In regards this sample application, this is an easy to get started sample to introduce developers to containers and microservices, it is not large enough to have it split in multiple Git repositories and would make it too complex for folks getting started.
Thanks for pointing it out and remind me about this scenario. I'm going to include a section about it in the Guide/eBook discussing possible approaches for this.
Thanks a lot for your good feedback! :)

@CESARDELATORRE CESARDELATORRE self-assigned this Mar 7, 2017

@atrauzzi

This comment has been minimized.

Copy link

atrauzzi commented Mar 7, 2017

Yes, very interested as I have some scenarios and approaches I'd like to share. And yeah, it totally involves docker containers, except from a nodejs application, not .net core (although some of my concerns still apply in dockerized .net core apps).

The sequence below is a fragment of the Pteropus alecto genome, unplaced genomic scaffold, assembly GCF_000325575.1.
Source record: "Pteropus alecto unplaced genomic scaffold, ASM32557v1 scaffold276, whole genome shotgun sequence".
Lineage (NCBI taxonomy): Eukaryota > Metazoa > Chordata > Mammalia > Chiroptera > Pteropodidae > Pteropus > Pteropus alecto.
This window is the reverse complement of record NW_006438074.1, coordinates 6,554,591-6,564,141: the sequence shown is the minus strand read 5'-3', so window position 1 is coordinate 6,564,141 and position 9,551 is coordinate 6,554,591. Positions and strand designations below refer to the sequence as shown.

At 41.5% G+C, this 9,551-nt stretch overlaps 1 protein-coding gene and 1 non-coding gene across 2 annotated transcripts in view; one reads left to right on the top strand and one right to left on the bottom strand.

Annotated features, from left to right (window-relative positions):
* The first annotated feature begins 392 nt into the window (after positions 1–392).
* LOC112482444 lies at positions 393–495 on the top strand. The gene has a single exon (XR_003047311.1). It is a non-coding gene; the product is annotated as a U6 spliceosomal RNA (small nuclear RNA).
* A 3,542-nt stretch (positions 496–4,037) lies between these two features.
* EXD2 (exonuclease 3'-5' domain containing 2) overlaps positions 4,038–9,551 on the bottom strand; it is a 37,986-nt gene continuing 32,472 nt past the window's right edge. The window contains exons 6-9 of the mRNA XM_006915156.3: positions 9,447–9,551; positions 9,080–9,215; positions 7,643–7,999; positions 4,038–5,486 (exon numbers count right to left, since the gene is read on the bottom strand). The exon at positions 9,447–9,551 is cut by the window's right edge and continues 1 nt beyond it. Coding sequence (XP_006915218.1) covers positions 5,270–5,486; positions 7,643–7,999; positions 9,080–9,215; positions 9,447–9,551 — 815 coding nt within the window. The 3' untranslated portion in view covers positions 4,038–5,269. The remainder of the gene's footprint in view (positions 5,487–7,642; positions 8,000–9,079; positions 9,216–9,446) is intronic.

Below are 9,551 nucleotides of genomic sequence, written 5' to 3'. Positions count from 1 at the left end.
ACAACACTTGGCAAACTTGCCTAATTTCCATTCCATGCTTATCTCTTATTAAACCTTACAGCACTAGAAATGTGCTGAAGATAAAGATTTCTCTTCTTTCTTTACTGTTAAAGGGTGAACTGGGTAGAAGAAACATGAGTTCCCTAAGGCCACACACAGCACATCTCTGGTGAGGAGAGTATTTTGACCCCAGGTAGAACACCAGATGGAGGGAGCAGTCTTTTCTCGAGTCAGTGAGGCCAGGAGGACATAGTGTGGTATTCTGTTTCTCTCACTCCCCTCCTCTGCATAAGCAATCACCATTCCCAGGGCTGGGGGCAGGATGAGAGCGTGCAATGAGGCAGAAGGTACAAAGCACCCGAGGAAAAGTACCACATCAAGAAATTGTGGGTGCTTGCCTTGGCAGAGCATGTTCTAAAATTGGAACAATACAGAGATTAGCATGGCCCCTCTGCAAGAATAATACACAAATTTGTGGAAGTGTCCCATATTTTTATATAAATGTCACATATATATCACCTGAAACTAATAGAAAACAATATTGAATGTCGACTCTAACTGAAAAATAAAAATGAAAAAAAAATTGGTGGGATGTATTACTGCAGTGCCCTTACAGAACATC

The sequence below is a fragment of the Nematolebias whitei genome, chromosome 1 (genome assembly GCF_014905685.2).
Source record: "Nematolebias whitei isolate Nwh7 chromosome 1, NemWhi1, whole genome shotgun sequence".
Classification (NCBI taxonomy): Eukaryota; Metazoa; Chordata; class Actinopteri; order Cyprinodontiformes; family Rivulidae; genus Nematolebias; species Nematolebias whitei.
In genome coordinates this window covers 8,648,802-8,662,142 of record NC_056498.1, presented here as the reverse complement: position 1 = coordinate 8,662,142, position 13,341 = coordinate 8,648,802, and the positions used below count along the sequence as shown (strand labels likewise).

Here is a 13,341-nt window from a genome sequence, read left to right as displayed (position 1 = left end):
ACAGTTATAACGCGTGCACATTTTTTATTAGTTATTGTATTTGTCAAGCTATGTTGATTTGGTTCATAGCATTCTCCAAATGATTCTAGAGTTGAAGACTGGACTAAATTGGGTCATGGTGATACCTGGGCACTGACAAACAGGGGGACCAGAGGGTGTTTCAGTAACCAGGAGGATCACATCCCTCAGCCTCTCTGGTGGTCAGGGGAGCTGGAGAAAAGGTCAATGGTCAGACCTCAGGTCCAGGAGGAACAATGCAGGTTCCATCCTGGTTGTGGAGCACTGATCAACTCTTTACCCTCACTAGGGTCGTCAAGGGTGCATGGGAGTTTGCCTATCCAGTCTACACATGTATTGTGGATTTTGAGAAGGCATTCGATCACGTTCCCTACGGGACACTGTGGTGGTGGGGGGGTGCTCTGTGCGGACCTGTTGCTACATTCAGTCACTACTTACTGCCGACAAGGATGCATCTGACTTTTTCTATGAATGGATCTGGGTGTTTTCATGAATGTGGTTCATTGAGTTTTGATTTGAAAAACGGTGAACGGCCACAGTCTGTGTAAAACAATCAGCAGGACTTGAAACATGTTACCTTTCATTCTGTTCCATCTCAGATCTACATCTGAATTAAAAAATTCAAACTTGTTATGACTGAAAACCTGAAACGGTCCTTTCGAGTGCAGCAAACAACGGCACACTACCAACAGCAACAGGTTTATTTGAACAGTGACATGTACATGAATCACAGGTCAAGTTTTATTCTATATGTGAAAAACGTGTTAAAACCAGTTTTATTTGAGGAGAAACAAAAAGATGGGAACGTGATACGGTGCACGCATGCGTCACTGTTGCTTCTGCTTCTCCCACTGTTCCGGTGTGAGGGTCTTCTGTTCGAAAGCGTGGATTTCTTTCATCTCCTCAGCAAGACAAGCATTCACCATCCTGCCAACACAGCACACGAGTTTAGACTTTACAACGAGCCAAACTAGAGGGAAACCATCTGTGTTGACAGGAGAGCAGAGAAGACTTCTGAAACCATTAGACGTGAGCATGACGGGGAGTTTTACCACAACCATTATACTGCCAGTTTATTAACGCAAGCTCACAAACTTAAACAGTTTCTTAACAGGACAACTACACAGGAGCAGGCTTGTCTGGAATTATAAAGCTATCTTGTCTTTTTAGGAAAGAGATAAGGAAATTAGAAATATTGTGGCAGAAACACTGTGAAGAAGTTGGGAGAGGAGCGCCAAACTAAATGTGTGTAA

@CESARDELATORRE

This comment has been minimized.

Copy link
Collaborator

CESARDELATORRE commented Mar 7, 2017

Please, send me your email address to cesardl at microsoft.com or eshop_feedback@service.microsoft.com and I will start an offline thread with Steve Lasker (VS Docker tooling team) about what you'd like to share, ok? :)

@jbogard

This comment has been minimized.

Copy link
Collaborator

jbogard commented Mar 7, 2017

@CESARDELATORRE that's absolutely what we see in larger teams, each team owns its own pipeline and we strongly discourage git submodules or monolith repositories. It enforces autonomy, and probably more important, discourages the "works on my machine because everything is localhost" problems that people can run into.